I have a doubt. Is there anything called random or whether the time scale of observation makes it random? Further if we are able to go to higher time resolutions will we be able to get deterministic model?

ReplyDeleteSuppose you are given a sequence of numbers. A question can be be asked whether the sequence is random or not. Clearly the answer does not depend on the time scale of observation. The second part of your question may be unnecessary in view of this answer. Or perhaps I have not understood the question.

ReplyDeleteSir, In modelling physical systems, whether the inability to produce accurate mathematical models requires us to go to random models? In that case, stochasticity may vanish if we are able to produce better mathematical models in future. OR if randomness is always inevitable ? why ?

ReplyDeletethank u

I shall discuss these things when I come to the work of Stephen Wolfram. I think randomness is not always inevitable.

ReplyDeleteI don't think there is any randomness in the universe. We introduced randomness(or probability) into mathematical models just to model our lack of knowledge to predict the outcome of a process/dynamic model with 100% success. Time resolution has nothing to do with randomness. For example take meteorology. The weather system is completely chaotic. The mathematical models are purely deterministic. The forecast is completely determined by the initial conditions given. You might have heard about 'Butterfly effect'. Randomness plays no role in chaotic dynamics.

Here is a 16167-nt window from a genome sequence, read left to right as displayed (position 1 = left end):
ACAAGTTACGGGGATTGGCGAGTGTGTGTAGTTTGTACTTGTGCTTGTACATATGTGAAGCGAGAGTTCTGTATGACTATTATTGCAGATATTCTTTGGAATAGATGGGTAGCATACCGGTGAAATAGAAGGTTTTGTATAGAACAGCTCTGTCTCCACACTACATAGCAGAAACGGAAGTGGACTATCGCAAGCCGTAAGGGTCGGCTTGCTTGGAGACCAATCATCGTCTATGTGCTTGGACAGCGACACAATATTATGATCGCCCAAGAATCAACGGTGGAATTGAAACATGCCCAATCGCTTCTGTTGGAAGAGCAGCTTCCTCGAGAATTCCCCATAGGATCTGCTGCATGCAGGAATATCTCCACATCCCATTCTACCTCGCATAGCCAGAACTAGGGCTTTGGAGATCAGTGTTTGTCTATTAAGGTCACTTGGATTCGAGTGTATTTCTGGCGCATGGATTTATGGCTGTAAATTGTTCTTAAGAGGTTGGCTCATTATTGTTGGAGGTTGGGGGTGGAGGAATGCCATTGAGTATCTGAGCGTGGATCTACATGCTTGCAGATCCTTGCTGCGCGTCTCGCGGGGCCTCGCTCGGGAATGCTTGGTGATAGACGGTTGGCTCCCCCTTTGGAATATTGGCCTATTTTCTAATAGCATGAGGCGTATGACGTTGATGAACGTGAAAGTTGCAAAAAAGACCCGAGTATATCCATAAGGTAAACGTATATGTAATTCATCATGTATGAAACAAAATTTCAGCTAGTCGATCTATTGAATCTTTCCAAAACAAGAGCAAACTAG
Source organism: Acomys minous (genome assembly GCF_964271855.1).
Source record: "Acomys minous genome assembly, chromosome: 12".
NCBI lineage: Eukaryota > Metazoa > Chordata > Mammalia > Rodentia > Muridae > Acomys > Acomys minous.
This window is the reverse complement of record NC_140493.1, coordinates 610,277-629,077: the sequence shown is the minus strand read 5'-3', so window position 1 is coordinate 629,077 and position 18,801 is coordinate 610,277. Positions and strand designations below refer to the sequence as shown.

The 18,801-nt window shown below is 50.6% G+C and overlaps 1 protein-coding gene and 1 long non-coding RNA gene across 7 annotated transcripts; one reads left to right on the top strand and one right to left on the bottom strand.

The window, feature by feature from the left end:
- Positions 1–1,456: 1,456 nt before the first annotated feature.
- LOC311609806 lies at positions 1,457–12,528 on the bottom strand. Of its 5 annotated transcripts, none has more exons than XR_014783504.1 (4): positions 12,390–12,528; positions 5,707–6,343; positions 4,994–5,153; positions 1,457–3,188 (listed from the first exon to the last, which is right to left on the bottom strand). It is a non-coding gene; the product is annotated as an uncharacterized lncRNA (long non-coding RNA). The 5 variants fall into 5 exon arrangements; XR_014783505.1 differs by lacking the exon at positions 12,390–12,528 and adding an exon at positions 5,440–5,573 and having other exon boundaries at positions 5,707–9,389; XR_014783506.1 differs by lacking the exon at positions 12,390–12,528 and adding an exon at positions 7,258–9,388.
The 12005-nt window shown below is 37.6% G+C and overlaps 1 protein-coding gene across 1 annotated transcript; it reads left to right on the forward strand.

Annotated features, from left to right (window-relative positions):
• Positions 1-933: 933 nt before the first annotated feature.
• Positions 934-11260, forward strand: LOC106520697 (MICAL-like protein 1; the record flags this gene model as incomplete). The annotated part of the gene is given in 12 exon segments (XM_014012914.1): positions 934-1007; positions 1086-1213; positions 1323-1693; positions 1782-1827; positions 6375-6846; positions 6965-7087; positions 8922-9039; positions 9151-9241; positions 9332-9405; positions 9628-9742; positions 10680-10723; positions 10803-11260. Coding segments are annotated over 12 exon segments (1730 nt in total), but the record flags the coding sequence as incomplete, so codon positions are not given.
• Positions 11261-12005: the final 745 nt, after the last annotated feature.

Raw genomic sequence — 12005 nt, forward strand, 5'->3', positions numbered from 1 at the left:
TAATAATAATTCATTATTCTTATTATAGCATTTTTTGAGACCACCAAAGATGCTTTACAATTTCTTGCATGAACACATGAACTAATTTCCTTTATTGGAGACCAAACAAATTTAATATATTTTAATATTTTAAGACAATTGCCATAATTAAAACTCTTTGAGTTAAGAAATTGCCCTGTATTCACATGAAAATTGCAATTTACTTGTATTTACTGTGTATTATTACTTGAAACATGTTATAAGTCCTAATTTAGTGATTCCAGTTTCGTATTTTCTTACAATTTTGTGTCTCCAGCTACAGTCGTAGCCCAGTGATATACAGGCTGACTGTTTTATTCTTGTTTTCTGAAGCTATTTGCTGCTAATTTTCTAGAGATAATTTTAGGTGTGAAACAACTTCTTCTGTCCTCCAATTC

ReplyDeleteA chaotic system is characterized by unpredictable evolution in space and time, in spite of the fact that the differential equations or difference equations describing it are deterministic.

ReplyDeleteNature is governed by the laws of quantum mechanics. Therefore, given the state of a system at some time, the laws of nature determine the PROBABILITIES of various futures and pasts rather than determining the future and the past with certainty. There is randomness in that sense.